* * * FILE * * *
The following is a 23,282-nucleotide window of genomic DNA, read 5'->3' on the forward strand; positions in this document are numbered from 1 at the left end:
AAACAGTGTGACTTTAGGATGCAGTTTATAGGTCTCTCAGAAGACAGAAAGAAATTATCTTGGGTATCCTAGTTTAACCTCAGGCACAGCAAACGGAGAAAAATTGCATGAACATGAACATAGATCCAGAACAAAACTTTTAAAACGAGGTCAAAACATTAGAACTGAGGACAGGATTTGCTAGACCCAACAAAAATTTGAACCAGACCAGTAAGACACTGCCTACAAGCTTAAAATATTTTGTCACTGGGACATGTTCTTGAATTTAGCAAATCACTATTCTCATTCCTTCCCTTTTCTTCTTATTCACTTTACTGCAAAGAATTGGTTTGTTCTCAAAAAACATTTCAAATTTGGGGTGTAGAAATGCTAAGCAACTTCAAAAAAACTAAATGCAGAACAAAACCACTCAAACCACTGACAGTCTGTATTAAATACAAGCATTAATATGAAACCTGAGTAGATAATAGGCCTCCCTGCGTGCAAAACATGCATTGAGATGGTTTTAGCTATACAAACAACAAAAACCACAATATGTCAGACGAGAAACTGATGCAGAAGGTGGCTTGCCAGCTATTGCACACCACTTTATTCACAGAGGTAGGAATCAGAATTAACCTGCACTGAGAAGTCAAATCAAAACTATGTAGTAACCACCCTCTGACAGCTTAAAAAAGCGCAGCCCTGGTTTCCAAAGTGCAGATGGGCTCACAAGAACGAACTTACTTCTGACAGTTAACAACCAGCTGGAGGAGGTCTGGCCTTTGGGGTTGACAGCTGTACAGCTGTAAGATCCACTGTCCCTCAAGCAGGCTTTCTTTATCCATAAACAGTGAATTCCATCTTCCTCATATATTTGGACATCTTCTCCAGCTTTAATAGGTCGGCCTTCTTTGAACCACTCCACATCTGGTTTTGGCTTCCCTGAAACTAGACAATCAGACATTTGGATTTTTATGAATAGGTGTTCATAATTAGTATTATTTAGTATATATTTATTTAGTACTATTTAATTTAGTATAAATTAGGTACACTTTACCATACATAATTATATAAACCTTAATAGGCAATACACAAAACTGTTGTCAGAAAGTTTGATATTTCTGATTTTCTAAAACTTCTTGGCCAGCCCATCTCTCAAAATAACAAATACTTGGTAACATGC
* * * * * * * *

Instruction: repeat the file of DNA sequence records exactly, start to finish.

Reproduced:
The following is a 23,282-nucleotide window of genomic DNA, read 5'->3' on the forward strand; positions in this document are numbered from 1 at the left end:
AAACAGTGTGACTTTAGGATGCAGTTTATAGGTCTCTCAGAAGACAGAAAGAAATTATCTTGGGTATCCTAGTTTAACCTCAGGCACAGCAAACGGAGAAAAATTGCATGAACATGAACATAGATCCAGAACAAAACTTTTAAAACGAGGTCAAAACATTAGAACTGAGGACAGGATTTGCTAGACCCAACAAAAATTTGAACCAGACCAGTAAGACACTGCCTACAAGCTTAAAATATTTTGTCACTGGGACATGTTCTTGAATTTAGCAAATCACTATTCTCATTCCTTCCCTTTTCTTCTTATTCACTTTACTGCAAAGAATTGGTTTGTTCTCAAAAAACATTTCAAATTTGGGGTGTAGAAATGCTAAGCAACTTCAAAAAAACTAAATGCAGAACAAAACCACTCAAACCACTGACAGTCTGTATTAAATACAAGCATTAATATGAAACCTGAGTAGATAATAGGCCTCCCTGCGTGCAAAACATGCATTGAGATGGTTTTAGCTATACAAACAACAAAAACCACAATATGTCAGACGAGAAACTGATGCAGAAGGTGGCTTGCCAGCTATTGCACACCACTTTATTCACAGAGGTAGGAATCAGAATTAACCTGCACTGAGAAGTCAAATCAAAACTATGTAGTAACCACCCTCTGACAGCTTAAAAAAGCGCAGCCCTGGTTTCCAAAGTGCAGATGGGCTCACAAGAACGAACTTACTTCTGACAGTTAACAACCAGCTGGAGGAGGTCTGGCCTTTGGGGTTGACAGCTGTACAGCTGTAAGATCCACTGTCCCTCAAGCAGGCTTTCTTTATCCATAAACAGTGAATTCCATCTTCCTCATATATTTGGACATCTTCTCCAGCTTTAATAGGTCGGCCTTCTTTGAACCACTCCACATCTGGTTTTGGCTTCCCTGAAACTAGACAATCAGACATTTGGATTTTTATGAATAGGTGTTCATAATTAGTATTATTTAGTATATATTTATTTAGTACTATTTAATTTAGTATAAATTAGGTACACTTTACCATACATAATTATATAAACCTTAATAGGCAATACACAAAACTGTTGTCAGAAAGTTTGATATTTCTGATTTTCTAAAACTTCTTGGCCAGCCCATCTCTCAAAATAACAAATACTTGGTAACATGC